27 November 2019 | Jared_Andrews
A Wonderful Story of How Mr. Rogers Made the World a Better Place
The Mr. Rogers movie isn't about Mr. Rogers.
It's a story about a man named Lloyd. It's story of how Lloyd met Mr. Rogers, became his friend, and how Mr. Rogers saved Lloyd's life.
Lloyd's life wasn't in danger in the literal sense. Lloyd didn't have a terminal illness for Mr. Rogers to cure. Lloyd didn't have suicidal thoughts for Mr. Rogers to quell. Lloyd's life was in danger in a different sense. He was in danger of losing himself and the things he cared about most.
"A Beautiful Day in the Neighborhood" tells the story of how Mr. Rogers helped Lloyd mend his psychological fractures and face the demons that had haunted him since his childhood. Through their relationship, we get a peek behind the curtain of the impact that Mr. Rogers had on the lives of the people he met on a daily basis. He helped many children, of course, but he also helped adults too.
Some viewers may fret over Mr. Rogers' limited screen time in the film and the focus on Lloyd. I disagree. The time we spend with Mr. Rogers is plenty revealing and impactful. Lloyd is a sensible character on which to build a story, because he has glaring flaws and a development arc. The great legacy of Mr. Rogers is all the lives he touched and the good he gave the world. Lloyd's story provides a wonderful example.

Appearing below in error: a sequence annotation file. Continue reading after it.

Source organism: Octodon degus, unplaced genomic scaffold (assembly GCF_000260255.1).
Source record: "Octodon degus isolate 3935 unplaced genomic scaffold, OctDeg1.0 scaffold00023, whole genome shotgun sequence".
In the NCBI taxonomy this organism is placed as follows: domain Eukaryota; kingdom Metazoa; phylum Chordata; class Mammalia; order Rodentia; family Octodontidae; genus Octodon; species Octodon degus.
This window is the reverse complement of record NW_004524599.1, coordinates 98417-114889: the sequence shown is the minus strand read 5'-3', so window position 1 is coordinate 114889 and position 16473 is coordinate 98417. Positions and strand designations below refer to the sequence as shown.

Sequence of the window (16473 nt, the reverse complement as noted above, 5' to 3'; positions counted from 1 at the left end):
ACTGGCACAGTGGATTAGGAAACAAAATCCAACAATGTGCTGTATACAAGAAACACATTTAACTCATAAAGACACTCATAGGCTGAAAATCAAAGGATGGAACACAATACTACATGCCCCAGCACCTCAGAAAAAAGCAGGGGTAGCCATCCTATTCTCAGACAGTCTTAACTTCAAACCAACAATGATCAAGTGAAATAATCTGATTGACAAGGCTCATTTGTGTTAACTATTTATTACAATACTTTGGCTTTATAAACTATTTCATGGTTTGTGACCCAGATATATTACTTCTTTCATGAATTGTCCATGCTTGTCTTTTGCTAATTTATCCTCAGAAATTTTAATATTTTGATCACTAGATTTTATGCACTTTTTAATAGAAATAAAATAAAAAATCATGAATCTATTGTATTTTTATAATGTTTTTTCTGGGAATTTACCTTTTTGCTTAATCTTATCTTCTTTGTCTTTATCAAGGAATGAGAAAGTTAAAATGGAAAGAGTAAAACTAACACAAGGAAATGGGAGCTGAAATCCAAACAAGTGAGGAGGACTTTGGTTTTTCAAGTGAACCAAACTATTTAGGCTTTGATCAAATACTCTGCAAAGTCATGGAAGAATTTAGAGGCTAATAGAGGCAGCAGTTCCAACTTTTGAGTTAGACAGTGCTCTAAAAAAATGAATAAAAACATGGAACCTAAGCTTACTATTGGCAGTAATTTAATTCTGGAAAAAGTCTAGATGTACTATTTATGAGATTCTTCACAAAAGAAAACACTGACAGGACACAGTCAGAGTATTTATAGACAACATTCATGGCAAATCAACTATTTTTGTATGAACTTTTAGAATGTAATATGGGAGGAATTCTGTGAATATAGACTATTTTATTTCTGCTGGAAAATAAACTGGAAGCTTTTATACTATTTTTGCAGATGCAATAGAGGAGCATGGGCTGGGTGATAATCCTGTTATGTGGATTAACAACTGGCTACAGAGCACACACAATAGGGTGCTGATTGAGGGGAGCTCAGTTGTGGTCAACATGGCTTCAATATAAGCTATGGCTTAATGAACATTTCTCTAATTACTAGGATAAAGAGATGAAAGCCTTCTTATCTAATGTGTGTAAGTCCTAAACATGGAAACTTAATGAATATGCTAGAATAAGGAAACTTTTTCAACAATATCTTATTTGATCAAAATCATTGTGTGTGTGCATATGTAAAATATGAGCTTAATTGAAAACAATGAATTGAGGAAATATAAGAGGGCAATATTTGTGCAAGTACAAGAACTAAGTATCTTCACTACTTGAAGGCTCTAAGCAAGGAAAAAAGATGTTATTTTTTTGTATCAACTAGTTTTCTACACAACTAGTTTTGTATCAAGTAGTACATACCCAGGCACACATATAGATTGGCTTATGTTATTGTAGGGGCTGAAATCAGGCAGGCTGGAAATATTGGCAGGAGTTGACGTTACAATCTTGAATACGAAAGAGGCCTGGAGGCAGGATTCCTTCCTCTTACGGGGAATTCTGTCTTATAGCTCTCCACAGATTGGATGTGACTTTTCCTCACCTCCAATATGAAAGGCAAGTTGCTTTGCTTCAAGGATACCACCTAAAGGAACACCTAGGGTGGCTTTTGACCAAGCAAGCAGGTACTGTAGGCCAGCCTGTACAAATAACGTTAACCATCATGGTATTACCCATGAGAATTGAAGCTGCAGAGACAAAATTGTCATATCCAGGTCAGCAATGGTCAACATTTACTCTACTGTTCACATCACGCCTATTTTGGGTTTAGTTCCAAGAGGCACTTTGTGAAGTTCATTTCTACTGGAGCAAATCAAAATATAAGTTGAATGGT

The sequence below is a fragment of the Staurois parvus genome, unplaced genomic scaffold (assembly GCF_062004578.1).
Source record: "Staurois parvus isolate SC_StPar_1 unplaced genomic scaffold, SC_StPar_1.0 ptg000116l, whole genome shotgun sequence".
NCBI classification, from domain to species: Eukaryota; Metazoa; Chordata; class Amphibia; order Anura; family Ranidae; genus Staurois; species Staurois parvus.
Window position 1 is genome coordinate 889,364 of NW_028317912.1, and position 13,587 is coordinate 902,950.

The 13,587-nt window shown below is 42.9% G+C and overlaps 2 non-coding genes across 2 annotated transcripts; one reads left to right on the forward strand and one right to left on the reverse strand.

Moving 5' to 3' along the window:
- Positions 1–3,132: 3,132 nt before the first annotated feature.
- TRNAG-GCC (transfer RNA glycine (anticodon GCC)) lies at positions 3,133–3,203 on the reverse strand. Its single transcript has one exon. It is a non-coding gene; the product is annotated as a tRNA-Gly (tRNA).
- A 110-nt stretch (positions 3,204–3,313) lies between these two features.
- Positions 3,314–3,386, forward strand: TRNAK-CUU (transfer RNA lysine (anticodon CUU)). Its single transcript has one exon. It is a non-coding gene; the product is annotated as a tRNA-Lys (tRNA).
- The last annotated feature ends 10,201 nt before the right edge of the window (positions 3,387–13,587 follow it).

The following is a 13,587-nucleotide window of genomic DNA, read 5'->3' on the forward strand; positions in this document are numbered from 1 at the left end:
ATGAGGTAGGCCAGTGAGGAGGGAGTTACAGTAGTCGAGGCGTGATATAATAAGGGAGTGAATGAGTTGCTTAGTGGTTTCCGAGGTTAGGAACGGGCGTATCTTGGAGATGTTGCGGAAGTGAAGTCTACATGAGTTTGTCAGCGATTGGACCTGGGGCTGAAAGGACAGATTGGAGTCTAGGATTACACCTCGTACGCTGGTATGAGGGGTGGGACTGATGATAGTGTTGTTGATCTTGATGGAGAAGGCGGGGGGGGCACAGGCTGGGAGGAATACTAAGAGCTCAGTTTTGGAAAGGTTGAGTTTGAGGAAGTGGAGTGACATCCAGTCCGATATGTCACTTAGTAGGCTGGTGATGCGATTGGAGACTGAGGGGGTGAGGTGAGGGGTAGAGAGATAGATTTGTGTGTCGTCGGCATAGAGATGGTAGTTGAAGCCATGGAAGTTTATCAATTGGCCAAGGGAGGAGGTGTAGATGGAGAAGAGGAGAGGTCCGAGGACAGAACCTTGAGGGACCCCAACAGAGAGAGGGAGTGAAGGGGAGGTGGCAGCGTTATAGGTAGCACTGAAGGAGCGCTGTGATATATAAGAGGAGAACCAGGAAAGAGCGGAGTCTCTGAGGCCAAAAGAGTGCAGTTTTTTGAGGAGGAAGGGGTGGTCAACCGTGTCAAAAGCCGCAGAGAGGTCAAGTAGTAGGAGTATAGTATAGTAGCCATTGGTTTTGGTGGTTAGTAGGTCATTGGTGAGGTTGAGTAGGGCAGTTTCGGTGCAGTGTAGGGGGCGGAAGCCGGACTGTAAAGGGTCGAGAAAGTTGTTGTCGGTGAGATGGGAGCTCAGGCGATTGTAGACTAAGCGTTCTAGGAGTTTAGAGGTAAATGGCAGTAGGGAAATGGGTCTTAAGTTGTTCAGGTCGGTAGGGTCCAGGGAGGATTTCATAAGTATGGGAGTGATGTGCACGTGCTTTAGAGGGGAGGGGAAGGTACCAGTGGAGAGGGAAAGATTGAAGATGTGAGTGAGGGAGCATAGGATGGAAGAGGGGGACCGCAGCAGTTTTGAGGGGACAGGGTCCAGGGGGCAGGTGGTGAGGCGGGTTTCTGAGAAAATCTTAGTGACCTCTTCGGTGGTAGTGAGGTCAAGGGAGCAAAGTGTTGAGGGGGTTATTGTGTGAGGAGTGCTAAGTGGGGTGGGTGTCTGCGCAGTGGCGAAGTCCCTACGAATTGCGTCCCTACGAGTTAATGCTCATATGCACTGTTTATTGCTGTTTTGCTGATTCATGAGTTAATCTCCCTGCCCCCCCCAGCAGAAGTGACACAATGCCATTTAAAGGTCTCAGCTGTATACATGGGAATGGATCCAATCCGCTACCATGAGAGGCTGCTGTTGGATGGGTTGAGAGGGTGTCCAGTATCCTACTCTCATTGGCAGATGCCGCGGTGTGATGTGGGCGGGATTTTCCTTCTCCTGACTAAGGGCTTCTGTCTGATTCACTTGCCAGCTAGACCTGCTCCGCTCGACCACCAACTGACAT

Tom Hanks as Mr. Rogers is every bit as perfect as anyone would have guessed. He doesn't try to overplay it by doing an impression, mocking Rogers' body language and the like. What he does is find a way to capture the essence of Mr. Rogers, the beacon of positivity he became. The teacher. The friend. The nicest man in the world.
That doesn't mean Mr. Rogers is perfect. He's not an angel born to be kind. He works on being kind every day. Only through consistent effort and intentionality of goodness does Mr. Rogers achieve his rightfully earned reputation. He serves as an example to all of us that we too can be kind, and we too can live the lives we want to live.
It's perhaps the most inspirational and most important message we'll see at the movies all year.